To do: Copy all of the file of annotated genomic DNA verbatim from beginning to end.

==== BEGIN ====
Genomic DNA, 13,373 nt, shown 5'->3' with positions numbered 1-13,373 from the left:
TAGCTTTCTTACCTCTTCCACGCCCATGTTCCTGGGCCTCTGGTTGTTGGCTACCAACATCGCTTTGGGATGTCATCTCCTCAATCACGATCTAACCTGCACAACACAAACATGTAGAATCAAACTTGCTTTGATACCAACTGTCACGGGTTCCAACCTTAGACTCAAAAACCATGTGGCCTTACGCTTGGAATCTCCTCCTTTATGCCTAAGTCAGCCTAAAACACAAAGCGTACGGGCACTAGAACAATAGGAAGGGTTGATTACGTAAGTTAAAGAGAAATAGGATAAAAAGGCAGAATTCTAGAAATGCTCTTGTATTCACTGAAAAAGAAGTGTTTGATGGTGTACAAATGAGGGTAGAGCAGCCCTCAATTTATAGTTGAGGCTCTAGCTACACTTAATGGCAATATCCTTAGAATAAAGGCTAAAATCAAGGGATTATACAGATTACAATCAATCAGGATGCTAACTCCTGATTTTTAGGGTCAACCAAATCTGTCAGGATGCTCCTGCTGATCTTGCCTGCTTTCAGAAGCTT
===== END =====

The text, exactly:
Genomic DNA, 13,373 nt, shown 5'->3' with positions numbered 1-13,373 from the left:
TAGCTTTCTTACCTCTTCCACGCCCATGTTCCTGGGCCTCTGGTTGTTGGCTACCAACATCGCTTTGGGATGTCATCTCCTCAATCACGATCTAACCTGCACAACACAAACATGTAGAATCAAACTTGCTTTGATACCAACTGTCACGGGTTCCAACCTTAGACTCAAAAACCATGTGGCCTTACGCTTGGAATCTCCTCCTTTATGCCTAAGTCAGCCTAAAACACAAAGCGTACGGGCACTAGAACAATAGGAAGGGTTGATTACGTAAGTTAAAGAGAAATAGGATAAAAAGGCAGAATTCTAGAAATGCTCTTGTATTCACTGAAAAAGAAGTGTTTGATGGTGTACAAATGAGGGTAGAGCAGCCCTCAATTTATAGTTGAGGCTCTAGCTACACTTAATGGCAATATCCTTAGAATAAAGGCTAAAATCAAGGGATTATACAGATTACAATCAATCAGGATGCTAACTCCTGATTTTTAGGGTCAACCAAATCTGTCAGGATGCTCCTGCTGATCTTGCCTGCTTTCAGAAGCTT